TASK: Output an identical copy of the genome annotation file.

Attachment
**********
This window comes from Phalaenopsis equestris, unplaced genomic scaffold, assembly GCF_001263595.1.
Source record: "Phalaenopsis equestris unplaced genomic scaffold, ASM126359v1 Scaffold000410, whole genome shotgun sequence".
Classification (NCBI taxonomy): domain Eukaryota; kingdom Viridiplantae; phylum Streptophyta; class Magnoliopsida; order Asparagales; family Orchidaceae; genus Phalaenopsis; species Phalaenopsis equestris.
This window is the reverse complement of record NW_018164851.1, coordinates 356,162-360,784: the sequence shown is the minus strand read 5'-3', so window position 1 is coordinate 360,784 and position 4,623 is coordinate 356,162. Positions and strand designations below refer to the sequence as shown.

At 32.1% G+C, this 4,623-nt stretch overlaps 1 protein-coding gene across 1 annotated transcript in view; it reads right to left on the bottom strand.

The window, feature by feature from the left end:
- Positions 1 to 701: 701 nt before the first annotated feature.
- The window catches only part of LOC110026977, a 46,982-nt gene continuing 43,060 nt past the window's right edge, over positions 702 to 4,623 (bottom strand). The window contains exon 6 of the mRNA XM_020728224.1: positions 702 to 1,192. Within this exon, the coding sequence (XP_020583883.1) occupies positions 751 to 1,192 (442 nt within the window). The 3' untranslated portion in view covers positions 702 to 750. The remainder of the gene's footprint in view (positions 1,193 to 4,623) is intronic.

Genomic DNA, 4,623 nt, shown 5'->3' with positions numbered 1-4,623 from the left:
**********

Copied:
This window comes from Phalaenopsis equestris, unplaced genomic scaffold, assembly GCF_001263595.1.
Source record: "Phalaenopsis equestris unplaced genomic scaffold, ASM126359v1 Scaffold000410, whole genome shotgun sequence".
Classification (NCBI taxonomy): domain Eukaryota; kingdom Viridiplantae; phylum Streptophyta; class Magnoliopsida; order Asparagales; family Orchidaceae; genus Phalaenopsis; species Phalaenopsis equestris.
This window is the reverse complement of record NW_018164851.1, coordinates 356,162-360,784: the sequence shown is the minus strand read 5'-3', so window position 1 is coordinate 360,784 and position 4,623 is coordinate 356,162. Positions and strand designations below refer to the sequence as shown.

At 32.1% G+C, this 4,623-nt stretch overlaps 1 protein-coding gene across 1 annotated transcript in view; it reads right to left on the bottom strand.

The window, feature by feature from the left end:
- Positions 1 to 701: 701 nt before the first annotated feature.
- The window catches only part of LOC110026977, a 46,982-nt gene continuing 43,060 nt past the window's right edge, over positions 702 to 4,623 (bottom strand). The window contains exon 6 of the mRNA XM_020728224.1: positions 702 to 1,192. Within this exon, the coding sequence (XP_020583883.1) occupies positions 751 to 1,192 (442 nt within the window). The 3' untranslated portion in view covers positions 702 to 750. The remainder of the gene's footprint in view (positions 1,193 to 4,623) is intronic.

Genomic DNA, 4,623 nt, shown 5'->3' with positions numbered 1-4,623 from the left: